AS I SAY
In this case, we are reffering to the general sentiment that in general doctors are currently offering this sort of advice.
This is from news, and SAYS instead of SAID is used even when the act of saying is past because this thing has just happened. (if this is not the reason, please correct me)
What makes the backshifting rule even more difficult is that there are exceptions in use - a fact to which most descriptive and ESL/EFL grammar books are sensitive, and one which calls the "rule" into question. ...
State-event remains true. Thompson (1994:109ff), drawing on a corpus database, suggests that present tense is retained in reported clauses when the author wishes to emphasize that the state or event in question holds true at the time of reporting and/or is not presented as something temporary.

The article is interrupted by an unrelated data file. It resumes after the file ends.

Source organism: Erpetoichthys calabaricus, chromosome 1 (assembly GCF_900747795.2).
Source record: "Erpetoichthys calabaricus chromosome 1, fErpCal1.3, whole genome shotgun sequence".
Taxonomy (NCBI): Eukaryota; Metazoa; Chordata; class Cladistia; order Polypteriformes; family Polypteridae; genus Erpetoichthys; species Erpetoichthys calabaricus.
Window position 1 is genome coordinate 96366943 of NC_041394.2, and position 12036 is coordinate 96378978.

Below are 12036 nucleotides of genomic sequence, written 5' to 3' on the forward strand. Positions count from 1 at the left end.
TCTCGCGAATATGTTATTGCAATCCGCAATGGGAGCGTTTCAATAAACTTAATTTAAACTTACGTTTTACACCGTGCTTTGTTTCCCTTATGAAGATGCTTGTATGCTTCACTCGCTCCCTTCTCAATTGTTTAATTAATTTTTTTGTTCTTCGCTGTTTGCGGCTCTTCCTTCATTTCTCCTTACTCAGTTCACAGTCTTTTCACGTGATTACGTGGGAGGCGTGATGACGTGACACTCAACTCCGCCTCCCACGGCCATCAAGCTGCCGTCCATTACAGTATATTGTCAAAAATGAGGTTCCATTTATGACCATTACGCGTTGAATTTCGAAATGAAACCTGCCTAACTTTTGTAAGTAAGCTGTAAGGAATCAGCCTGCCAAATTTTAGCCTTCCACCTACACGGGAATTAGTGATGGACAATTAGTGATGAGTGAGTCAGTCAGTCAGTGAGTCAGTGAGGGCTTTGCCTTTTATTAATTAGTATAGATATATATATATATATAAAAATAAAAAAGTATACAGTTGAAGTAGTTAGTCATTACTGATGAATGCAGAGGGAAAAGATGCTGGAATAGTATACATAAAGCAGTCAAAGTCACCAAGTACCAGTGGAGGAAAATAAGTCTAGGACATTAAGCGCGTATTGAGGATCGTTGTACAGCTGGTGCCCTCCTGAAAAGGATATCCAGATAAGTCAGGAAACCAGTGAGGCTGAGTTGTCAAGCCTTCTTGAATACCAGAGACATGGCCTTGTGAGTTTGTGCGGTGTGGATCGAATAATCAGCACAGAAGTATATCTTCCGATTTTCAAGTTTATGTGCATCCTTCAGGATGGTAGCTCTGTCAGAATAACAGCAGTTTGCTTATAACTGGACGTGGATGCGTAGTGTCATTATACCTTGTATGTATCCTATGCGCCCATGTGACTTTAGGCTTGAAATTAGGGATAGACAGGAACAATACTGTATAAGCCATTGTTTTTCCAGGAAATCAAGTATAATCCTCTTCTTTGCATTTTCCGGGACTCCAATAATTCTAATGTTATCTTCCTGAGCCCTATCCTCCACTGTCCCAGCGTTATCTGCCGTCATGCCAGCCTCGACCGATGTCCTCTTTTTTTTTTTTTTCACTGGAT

The Grammar Book - An ESL/EFL Teacher's Course Celce-Murcia & Larsen-Freeman 2nd edition; page 690
But at university professors sometimes say AS I SAY, sometimes AS I SAID; is there any difference? Does it mean SAY, the present tense, is used in the same way as the above to show something that has just happened (words having been just said); or SAY is used to refer to a habit, just as I DO EXERCISES EVERY DAY?
can mean past, present and future.
2.You say it can be used of the future, but can you give me an example? I can't for the life of me think of one.